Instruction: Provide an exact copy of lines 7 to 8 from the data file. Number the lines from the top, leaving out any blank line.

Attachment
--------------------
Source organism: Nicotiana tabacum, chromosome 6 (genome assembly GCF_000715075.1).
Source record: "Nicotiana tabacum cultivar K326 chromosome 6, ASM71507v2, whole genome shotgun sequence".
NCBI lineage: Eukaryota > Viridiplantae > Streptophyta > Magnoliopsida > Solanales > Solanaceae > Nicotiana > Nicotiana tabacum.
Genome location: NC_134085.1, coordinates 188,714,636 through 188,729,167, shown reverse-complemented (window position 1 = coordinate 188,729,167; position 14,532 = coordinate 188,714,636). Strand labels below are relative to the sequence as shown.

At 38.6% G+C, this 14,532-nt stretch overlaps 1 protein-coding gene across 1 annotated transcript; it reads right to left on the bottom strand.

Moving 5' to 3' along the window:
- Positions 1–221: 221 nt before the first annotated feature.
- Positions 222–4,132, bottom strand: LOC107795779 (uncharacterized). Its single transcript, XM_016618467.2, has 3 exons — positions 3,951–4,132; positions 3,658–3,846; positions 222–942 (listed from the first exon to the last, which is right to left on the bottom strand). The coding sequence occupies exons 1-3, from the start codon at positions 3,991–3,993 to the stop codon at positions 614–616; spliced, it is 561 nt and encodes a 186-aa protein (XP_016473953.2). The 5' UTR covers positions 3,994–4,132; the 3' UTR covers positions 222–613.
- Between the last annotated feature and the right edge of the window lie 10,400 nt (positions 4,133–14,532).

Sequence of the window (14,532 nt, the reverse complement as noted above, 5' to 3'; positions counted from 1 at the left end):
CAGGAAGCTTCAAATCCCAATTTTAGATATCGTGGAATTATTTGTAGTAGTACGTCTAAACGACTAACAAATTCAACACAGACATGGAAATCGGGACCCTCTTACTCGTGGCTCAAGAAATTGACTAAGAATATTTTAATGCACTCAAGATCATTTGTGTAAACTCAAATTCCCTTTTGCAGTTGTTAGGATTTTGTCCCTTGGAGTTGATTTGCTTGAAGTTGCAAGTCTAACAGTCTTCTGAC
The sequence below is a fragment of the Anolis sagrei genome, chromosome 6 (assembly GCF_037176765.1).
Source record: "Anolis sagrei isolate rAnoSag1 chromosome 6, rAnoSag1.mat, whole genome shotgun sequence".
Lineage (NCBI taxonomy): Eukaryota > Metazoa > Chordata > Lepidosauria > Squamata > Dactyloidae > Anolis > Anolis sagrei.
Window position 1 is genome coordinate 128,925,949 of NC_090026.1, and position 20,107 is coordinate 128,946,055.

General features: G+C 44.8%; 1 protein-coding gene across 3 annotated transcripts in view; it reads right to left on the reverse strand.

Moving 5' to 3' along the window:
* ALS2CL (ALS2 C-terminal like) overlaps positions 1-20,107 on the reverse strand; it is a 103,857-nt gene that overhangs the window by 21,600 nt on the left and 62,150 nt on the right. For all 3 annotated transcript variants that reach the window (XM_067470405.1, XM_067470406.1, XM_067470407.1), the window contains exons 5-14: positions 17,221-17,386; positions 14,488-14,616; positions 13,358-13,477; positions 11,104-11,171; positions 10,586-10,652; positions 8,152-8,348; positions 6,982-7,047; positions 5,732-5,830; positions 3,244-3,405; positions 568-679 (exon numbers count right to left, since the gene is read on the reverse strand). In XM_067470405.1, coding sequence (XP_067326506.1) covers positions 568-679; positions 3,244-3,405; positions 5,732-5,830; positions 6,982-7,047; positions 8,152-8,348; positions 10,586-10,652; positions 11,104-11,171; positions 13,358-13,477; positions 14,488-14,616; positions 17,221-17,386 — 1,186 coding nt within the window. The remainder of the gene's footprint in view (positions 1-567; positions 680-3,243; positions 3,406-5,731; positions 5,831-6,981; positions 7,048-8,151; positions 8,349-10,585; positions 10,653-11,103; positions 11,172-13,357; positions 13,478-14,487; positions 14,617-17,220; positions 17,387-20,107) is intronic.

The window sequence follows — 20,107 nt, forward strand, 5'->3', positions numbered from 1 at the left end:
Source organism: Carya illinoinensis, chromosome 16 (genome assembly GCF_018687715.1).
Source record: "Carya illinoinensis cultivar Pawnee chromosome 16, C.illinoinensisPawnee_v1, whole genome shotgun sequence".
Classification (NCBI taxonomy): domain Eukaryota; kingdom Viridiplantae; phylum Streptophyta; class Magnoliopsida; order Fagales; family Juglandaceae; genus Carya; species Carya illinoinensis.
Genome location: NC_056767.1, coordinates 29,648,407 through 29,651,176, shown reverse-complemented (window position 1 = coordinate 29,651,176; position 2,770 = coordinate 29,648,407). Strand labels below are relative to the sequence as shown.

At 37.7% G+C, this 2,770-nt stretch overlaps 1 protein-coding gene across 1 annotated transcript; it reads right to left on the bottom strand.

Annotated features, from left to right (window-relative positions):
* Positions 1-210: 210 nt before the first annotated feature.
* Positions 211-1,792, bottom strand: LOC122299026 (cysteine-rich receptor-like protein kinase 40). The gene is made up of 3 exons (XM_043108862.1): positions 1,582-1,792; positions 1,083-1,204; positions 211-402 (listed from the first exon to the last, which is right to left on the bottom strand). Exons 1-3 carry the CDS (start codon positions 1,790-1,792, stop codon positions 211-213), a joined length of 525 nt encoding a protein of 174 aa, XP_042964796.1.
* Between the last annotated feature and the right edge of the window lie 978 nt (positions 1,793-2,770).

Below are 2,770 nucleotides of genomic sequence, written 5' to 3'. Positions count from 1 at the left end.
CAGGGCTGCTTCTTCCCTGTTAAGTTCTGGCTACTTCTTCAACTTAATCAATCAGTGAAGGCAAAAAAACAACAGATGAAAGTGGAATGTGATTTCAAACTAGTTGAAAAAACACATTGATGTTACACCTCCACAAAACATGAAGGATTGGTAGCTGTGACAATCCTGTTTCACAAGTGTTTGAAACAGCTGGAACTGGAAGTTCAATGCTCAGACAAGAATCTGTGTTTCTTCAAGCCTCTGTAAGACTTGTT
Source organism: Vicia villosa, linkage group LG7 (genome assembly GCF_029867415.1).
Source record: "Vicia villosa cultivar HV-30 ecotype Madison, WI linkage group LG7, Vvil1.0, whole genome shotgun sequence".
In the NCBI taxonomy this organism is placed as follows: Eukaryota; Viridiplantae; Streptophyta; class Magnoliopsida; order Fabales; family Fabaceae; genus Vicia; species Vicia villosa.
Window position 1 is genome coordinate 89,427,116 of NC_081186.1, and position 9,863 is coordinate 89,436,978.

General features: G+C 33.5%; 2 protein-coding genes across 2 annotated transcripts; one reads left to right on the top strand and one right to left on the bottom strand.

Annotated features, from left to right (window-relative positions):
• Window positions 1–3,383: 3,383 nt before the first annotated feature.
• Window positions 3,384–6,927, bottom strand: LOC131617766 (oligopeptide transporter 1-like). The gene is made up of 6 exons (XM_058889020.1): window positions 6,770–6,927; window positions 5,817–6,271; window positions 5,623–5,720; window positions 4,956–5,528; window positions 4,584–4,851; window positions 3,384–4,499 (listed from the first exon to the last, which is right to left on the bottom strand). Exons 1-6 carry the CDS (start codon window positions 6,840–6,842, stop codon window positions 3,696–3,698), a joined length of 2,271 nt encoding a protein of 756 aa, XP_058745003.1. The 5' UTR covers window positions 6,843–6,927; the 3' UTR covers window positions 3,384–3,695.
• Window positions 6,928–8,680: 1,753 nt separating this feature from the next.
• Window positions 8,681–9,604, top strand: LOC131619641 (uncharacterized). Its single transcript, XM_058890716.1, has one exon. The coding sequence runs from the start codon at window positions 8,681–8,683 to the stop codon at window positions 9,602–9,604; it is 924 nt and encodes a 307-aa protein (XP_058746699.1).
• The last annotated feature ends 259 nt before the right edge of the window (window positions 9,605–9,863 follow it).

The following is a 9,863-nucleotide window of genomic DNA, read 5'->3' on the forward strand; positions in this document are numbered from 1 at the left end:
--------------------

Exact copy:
- Positions 1–221: 221 nt before the first annotated feature.
- Positions 222–4,132, bottom strand: LOC107795779 (uncharacterized). Its single transcript, XM_016618467.2, has 3 exons — positions 3,951–4,132; positions 3,658–3,846; positions 222–942 (listed from the first exon to the last, which is right to left on the bottom strand). The coding sequence occupies exons 1-3, from the start codon at positions 3,991–3,993 to the stop codon at positions 614–616; spliced, it is 561 nt and encodes a 186-aa protein (XP_016473953.2). The 5' UTR covers positions 3,994–4,132; the 3' UTR covers positions 222–613.